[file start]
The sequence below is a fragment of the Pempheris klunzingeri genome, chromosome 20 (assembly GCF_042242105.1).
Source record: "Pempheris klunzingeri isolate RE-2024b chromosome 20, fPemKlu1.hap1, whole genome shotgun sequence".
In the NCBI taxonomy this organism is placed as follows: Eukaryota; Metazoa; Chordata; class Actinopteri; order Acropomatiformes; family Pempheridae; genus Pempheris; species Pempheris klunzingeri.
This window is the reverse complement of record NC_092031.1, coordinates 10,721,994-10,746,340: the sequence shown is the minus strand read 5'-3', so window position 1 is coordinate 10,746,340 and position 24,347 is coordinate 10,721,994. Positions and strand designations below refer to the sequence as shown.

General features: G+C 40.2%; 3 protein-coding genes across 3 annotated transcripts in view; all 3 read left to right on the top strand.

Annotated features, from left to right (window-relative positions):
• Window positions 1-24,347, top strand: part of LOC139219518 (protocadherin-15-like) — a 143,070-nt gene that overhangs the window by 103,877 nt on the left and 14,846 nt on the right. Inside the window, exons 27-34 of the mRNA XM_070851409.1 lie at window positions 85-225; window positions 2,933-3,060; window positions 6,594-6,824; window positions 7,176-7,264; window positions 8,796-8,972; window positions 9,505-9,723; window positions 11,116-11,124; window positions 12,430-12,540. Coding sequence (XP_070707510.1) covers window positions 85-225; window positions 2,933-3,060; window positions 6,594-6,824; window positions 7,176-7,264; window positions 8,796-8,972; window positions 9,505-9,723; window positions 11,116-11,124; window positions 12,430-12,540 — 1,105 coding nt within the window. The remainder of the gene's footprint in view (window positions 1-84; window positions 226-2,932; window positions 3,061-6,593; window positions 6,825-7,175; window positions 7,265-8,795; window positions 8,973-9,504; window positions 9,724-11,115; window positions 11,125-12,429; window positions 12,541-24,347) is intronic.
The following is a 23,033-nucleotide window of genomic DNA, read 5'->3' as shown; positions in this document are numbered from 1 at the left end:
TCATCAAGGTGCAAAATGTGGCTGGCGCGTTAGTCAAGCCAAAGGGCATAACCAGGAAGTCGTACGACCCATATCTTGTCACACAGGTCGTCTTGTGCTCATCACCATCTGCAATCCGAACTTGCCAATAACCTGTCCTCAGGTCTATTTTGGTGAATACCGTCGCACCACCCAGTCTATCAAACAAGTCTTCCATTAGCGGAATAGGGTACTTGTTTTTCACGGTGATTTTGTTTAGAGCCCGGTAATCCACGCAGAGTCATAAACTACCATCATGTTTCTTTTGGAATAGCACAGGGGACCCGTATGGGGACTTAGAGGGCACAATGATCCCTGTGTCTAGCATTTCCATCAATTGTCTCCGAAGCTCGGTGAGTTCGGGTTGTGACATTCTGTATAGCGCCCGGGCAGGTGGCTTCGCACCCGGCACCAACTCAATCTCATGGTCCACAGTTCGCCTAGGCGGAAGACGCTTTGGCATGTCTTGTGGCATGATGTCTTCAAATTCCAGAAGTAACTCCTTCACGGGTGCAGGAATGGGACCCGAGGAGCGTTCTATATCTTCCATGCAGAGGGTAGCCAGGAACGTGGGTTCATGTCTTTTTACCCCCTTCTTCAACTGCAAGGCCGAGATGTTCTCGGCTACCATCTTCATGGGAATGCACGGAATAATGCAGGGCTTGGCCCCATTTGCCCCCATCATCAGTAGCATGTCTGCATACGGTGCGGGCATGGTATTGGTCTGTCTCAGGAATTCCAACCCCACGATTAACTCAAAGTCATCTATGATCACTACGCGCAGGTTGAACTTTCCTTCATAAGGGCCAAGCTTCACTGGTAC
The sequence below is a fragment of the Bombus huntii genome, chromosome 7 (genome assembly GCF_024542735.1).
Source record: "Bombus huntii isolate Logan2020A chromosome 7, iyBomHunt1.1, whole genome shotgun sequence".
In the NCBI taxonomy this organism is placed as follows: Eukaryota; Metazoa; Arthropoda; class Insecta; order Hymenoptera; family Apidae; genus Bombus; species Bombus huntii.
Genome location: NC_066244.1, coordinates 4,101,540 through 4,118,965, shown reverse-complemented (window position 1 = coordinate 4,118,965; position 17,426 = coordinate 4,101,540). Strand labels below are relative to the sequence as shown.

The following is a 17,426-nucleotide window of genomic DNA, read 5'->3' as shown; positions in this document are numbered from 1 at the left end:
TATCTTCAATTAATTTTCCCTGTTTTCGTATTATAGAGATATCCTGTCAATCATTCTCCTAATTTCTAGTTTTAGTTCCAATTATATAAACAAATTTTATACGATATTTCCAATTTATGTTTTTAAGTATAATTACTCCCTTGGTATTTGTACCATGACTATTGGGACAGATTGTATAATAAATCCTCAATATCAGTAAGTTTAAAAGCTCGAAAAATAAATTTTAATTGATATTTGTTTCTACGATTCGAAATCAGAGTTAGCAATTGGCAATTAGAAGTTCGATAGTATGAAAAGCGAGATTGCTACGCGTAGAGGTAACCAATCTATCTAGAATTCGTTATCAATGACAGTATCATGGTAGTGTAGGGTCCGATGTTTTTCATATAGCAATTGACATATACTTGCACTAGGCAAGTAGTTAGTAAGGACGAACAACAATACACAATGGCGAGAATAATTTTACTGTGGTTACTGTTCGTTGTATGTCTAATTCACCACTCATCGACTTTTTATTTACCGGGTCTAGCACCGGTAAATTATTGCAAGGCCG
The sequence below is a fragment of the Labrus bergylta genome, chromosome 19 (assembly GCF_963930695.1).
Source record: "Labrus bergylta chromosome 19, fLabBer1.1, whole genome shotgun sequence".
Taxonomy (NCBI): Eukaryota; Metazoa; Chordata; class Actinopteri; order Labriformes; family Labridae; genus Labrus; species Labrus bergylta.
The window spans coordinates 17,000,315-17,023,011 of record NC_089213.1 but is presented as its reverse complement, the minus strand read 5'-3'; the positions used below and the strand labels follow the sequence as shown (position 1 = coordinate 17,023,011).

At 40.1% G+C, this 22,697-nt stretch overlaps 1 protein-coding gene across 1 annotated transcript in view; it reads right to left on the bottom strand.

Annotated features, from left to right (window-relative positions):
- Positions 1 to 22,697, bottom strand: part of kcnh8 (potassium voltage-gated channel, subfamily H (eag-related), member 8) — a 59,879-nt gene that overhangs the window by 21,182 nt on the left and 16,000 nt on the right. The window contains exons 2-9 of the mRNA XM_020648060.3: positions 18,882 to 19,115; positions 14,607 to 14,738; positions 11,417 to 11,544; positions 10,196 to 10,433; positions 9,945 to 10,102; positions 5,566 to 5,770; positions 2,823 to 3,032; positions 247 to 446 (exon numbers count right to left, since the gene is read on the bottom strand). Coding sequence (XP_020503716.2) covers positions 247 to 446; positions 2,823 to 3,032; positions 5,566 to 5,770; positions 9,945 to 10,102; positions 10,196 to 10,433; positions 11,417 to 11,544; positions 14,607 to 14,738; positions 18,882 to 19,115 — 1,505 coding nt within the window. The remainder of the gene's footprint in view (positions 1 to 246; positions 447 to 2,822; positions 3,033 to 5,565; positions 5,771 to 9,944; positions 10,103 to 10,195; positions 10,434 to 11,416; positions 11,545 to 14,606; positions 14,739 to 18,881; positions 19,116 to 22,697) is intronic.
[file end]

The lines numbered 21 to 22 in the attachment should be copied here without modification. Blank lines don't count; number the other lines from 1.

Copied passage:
Annotated features, from left to right (window-relative positions):
- Positions 1 to 22,697, bottom strand: part of kcnh8 (potassium voltage-gated channel, subfamily H (eag-related), member 8) — a 59,879-nt gene that overhangs the window by 21,182 nt on the left and 16,000 nt on the right. The window contains exons 2-9 of the mRNA XM_020648060.3: positions 18,882 to 19,115; positions 14,607 to 14,738; positions 11,417 to 11,544; positions 10,196 to 10,433; positions 9,945 to 10,102; positions 5,566 to 5,770; positions 2,823 to 3,032; positions 247 to 446 (exon numbers count right to left, since the gene is read on the bottom strand). Coding sequence (XP_020503716.2) covers positions 247 to 446; positions 2,823 to 3,032; positions 5,566 to 5,770; positions 9,945 to 10,102; positions 10,196 to 10,433; positions 11,417 to 11,544; positions 14,607 to 14,738; positions 18,882 to 19,115 — 1,505 coding nt within the window. The remainder of the gene's footprint in view (positions 1 to 246; positions 447 to 2,822; positions 3,033 to 5,565; positions 5,771 to 9,944; positions 10,103 to 10,195; positions 10,434 to 11,416; positions 11,545 to 14,606; positions 14,739 to 18,881; positions 19,116 to 22,697) is intronic.